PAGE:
21. 27.

    Soil K is going up. This means more K is

    being applied than the grass is using.
  22. 28.

    Soil K is going down. This means the grass is

    using more K than is being applied.
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    Let's say that for our site in Valencia with Agrostis,

    these are the most recent test results. We will use these numbers later. Let's call this amount c. Element Mehlich 3 soil test (ppm) K 61 P 71 Ca 623 Mg 84
  25. 31.

    Let's develop an equation to express how much fertilizer is

    required to be sure we prevent deficiency. 1. The general expression will be: [amount we need] – [amount present] = [amount to supply as fertilizer] 2. We want to supply the grass with 100% of what it can use. We already discussed that and are calling that amount a. This is part of [amount we need]. 3. The [amount present] is the soil test amount, which we are calling c. 4. If there is no soil testing, then supply a and be done with it. If we want to consider the soil, we need a buffer amount to keep in the soil.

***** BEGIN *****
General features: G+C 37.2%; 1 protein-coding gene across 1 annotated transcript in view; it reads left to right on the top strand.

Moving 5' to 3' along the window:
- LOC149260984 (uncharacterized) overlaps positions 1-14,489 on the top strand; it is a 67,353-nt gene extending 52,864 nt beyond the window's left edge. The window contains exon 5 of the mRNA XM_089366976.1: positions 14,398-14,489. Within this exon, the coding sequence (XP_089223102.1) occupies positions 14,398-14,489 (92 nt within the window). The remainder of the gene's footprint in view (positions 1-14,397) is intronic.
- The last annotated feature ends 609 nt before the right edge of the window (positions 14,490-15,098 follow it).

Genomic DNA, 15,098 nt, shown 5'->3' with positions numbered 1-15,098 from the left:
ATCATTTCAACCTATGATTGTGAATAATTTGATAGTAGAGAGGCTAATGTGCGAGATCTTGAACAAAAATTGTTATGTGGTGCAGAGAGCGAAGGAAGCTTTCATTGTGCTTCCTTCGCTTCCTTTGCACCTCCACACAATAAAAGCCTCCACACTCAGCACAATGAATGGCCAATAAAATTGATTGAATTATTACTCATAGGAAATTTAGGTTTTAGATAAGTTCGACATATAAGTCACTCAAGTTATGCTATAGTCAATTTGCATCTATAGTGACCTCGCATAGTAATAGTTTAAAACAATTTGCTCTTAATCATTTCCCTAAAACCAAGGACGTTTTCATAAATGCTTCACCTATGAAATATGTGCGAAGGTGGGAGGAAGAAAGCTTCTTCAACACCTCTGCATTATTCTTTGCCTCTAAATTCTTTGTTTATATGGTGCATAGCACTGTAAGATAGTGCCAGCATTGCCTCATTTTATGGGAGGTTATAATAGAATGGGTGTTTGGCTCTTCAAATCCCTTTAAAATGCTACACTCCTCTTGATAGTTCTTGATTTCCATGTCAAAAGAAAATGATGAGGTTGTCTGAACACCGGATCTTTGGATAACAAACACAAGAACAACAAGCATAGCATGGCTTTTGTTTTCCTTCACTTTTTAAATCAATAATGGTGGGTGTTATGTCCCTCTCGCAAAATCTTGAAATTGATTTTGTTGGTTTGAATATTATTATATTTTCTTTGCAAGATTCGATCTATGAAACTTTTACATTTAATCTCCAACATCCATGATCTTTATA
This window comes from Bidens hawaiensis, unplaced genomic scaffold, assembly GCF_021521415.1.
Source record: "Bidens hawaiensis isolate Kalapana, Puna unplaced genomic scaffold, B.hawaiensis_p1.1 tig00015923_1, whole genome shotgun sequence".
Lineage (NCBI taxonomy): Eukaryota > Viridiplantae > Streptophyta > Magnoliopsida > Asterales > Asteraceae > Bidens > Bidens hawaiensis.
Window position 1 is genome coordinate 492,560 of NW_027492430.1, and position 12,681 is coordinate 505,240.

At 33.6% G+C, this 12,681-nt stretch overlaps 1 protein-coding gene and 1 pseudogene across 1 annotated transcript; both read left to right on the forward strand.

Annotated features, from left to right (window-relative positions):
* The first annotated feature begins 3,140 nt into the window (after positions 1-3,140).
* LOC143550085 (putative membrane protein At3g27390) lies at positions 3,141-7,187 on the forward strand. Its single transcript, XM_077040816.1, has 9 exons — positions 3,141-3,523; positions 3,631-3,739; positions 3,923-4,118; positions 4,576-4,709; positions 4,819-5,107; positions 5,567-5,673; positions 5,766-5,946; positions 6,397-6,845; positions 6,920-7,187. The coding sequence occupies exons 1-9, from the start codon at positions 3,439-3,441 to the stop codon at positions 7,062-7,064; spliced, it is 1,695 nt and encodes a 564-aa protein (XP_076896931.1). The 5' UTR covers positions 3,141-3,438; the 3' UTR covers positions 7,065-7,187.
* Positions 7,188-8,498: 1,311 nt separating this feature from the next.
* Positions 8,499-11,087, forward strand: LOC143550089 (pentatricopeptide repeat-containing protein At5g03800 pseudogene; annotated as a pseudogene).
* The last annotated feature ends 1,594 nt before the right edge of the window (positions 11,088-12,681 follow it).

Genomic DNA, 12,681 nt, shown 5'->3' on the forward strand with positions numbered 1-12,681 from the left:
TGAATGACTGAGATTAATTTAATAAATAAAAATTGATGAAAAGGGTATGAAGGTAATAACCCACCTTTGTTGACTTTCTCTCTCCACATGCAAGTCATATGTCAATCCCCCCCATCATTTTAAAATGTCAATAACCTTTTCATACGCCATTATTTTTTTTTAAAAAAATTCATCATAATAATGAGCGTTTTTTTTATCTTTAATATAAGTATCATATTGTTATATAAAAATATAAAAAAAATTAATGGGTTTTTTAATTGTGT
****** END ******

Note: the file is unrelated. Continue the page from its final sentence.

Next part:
26. 33.

    The MLSN guidelines are a minimum level that you don't

    want to drop below. These act like a buffer amount of these nutrients in the soil. We'll call this amount b. https://www.paceturf.org/PTRI /Documents/1202_ref.pdf
  27. 35.

    Now we can update the equation to a form we

    can use. 1. The general expression is: [amount we need] – [amount present] = [amount to supply as fertilizer] 2. The [amount we need] is the grass use (a) plus a buffer amount we want to keep as a reserve in the soil. That is the MLSN guideline (b). And the amount present is the soil test (c). 3. The equation we can use is: [grass use + MLSN guideline] – [soil test] = [fertilizer requirement] or a + b – c = F
  28. 36.

    If you don't have Mehlich 3 test results, options include:

    1. Getting Mehlich 3 test results. It's pretty easy. 2. Convert your soil tests to estimated Mehlich 3 values. Google it. 3. Pick your own minimum level that you don't want the soil to drop below, and use that as b. 4. Don't bother with soil testing, and apply the full amount the grass can use, a. 5. Use an entirely different approach.
  29. 37.

    However, if you are applying more than the grass can